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The challenges of the world have been tough, luckily the diverse team that have I built, has let me switch between two combat layouts. The one stack I keep on hand, has a powerful Behemoth which I sit on, with a Flan on top of my head. It is effective as the Behemoth has the damage I need to topple enemies that have decided to stack themselves atop each other too. When that strategy fails, I can then change to a backup stack in which I act as the large Mirage, and a medium one sits on top of my head, with smaller one above that.

Every stack I change to, totals the amount of HP, strength, defence, magic, and abilities across the two mirages and Reynn and Lann. Everything I decide to level up across the Mirage board, impacts my stack in some way or another. Reynn learnt Thundara using a Mirajewel she found, so when Zapt transfigured into Zaphr, that Thundara he learnt, combined with Reynn’s, and became Thundaga. I made sure they were stacked together, and the abilities sorted themselves out. The system works well, and although it can be hard to figure out just what Mirage will impact what ability, when I have the right setup, it is worth navigating through the clunky meneus. 

While I am not exploring the vast world of Grymoire, I often pop in to visit Chocolatte, who is just as annoying as she was in Final Fantasy XIII-2. I only deal with her because I need to buy potions and stock up on Phoenix Downs. Secretly I want to put a sock in it as no one should have that much energy, but I need the items, so putting up with her screaming at me, is worth it.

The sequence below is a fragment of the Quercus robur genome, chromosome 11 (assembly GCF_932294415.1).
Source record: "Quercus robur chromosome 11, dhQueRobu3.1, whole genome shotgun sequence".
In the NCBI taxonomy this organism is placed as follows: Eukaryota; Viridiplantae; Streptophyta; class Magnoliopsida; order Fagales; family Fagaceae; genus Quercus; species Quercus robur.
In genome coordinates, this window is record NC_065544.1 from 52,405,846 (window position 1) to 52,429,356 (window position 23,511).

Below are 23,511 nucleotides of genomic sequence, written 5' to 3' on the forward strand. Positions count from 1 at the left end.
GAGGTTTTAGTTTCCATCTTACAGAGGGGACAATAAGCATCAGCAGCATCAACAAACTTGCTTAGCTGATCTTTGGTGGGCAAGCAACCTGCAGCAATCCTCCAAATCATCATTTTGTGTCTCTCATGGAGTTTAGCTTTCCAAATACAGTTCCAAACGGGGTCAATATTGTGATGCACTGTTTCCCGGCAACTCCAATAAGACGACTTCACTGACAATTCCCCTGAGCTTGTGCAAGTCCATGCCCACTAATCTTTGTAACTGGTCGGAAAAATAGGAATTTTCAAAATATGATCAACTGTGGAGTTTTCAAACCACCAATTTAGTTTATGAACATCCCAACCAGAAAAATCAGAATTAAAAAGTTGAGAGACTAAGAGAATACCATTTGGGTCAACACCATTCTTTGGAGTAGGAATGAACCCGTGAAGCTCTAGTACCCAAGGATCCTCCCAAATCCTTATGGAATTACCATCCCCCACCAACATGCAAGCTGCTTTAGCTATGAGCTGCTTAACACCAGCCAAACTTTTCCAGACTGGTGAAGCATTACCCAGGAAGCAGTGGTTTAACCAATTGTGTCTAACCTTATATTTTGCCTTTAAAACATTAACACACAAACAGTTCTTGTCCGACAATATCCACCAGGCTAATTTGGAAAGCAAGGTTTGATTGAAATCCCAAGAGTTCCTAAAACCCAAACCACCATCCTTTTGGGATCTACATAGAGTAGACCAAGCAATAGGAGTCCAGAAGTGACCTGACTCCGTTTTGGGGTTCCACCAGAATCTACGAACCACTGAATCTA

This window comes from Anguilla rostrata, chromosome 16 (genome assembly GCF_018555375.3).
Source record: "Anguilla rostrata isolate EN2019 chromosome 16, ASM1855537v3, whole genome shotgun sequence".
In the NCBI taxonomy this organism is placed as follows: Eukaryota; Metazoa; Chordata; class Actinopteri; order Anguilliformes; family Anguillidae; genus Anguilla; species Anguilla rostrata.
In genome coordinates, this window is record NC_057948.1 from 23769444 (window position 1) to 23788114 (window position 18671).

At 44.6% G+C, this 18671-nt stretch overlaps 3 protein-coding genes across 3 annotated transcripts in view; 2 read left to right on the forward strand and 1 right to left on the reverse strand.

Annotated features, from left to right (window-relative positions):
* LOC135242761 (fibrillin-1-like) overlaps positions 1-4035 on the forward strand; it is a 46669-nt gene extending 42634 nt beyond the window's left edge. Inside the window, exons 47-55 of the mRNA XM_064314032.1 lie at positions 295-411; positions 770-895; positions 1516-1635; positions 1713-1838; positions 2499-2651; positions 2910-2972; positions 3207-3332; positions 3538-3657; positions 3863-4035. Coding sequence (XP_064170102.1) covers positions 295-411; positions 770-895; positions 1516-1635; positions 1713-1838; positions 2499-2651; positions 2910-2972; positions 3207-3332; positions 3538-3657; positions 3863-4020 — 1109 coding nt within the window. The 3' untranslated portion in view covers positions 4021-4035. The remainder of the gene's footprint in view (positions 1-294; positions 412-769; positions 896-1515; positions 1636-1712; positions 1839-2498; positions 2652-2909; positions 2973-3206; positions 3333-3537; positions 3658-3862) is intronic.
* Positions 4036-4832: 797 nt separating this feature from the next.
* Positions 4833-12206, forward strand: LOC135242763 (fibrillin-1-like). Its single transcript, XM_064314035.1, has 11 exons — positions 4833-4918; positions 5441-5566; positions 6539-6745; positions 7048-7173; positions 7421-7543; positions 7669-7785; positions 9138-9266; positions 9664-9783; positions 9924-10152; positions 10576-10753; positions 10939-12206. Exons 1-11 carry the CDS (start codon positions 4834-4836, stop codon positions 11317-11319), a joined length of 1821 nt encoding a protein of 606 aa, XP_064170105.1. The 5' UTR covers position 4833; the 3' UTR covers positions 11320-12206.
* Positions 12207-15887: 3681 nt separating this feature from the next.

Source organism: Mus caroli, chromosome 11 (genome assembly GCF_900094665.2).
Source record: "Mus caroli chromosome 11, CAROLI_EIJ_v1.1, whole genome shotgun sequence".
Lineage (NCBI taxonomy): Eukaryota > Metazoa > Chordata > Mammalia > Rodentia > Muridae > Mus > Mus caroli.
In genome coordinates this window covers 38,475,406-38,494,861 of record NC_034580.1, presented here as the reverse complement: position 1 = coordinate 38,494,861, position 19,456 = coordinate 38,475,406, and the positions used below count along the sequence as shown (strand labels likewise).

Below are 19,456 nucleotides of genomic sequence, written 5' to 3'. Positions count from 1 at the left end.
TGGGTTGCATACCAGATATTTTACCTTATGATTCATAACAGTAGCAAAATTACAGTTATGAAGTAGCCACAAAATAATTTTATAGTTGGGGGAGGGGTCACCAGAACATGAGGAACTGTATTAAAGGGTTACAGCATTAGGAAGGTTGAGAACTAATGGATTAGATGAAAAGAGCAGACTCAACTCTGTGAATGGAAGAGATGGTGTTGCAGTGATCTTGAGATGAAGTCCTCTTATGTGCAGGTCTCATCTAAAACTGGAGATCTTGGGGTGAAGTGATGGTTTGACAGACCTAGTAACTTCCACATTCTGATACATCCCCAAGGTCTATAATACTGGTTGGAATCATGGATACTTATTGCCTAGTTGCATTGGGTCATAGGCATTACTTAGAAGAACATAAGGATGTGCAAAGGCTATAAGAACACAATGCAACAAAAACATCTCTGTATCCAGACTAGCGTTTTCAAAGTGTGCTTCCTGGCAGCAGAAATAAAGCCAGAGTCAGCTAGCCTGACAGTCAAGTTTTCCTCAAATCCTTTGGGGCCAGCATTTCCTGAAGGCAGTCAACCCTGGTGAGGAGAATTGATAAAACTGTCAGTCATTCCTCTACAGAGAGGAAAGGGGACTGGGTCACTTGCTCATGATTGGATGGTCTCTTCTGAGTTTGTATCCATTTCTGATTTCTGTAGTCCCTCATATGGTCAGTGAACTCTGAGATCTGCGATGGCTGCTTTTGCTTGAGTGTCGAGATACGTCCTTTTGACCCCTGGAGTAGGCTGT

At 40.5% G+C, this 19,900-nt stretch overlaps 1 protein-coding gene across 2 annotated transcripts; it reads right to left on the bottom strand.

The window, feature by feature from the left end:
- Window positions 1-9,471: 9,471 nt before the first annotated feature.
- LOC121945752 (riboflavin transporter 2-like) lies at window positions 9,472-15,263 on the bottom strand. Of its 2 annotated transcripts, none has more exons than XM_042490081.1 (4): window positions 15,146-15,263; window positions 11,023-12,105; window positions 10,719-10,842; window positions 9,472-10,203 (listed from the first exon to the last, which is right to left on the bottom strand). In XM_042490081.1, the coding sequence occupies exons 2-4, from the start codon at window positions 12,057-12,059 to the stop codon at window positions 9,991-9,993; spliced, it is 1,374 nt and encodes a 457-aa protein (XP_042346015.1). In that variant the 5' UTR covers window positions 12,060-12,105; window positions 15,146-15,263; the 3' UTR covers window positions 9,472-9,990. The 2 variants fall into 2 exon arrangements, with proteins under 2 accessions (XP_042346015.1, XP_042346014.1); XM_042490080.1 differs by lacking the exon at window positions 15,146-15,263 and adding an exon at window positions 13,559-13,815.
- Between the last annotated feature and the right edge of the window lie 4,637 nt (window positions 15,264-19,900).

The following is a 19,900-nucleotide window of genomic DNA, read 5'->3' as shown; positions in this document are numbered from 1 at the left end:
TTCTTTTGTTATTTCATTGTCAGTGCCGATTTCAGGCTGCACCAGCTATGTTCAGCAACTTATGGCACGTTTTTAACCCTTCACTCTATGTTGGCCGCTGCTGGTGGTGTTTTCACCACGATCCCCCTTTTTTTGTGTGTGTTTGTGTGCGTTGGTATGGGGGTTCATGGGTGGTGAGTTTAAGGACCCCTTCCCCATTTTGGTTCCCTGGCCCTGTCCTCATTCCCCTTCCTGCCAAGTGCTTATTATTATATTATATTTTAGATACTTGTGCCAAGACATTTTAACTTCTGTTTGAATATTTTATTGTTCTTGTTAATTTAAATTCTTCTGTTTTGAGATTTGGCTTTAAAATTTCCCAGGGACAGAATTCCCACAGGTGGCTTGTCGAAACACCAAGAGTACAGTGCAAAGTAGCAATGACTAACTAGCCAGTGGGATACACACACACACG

Nine Hills also has a place for me to rest my head in the Twin’s Room, and a place to manage my Prism Case, the case that holds all my Mirages. The most mysterious part of the town must be the Tea Room that houses a strange girl. She lets me replay certain story scenarios that surround the loveable characters I met in the game. Rikku’s run in with Mommy Mimic, and Refia’s fight with a psycho witch.

All these memories add a little extra Final Fantasy love to a journey already packed with lore and references. 

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Sure, the dungeons I must explore might get a bit dull after a while, as they are linear and lack a wide variety of puzzles, but the battles, and the ability to fast forward through them at double the speed, makes the walk through them. The odd treasure chest sometimes keeps me on a determined path to get it. I get all my Mirages together, and place them on a pressure plate with specific elemental resistance and a weight count.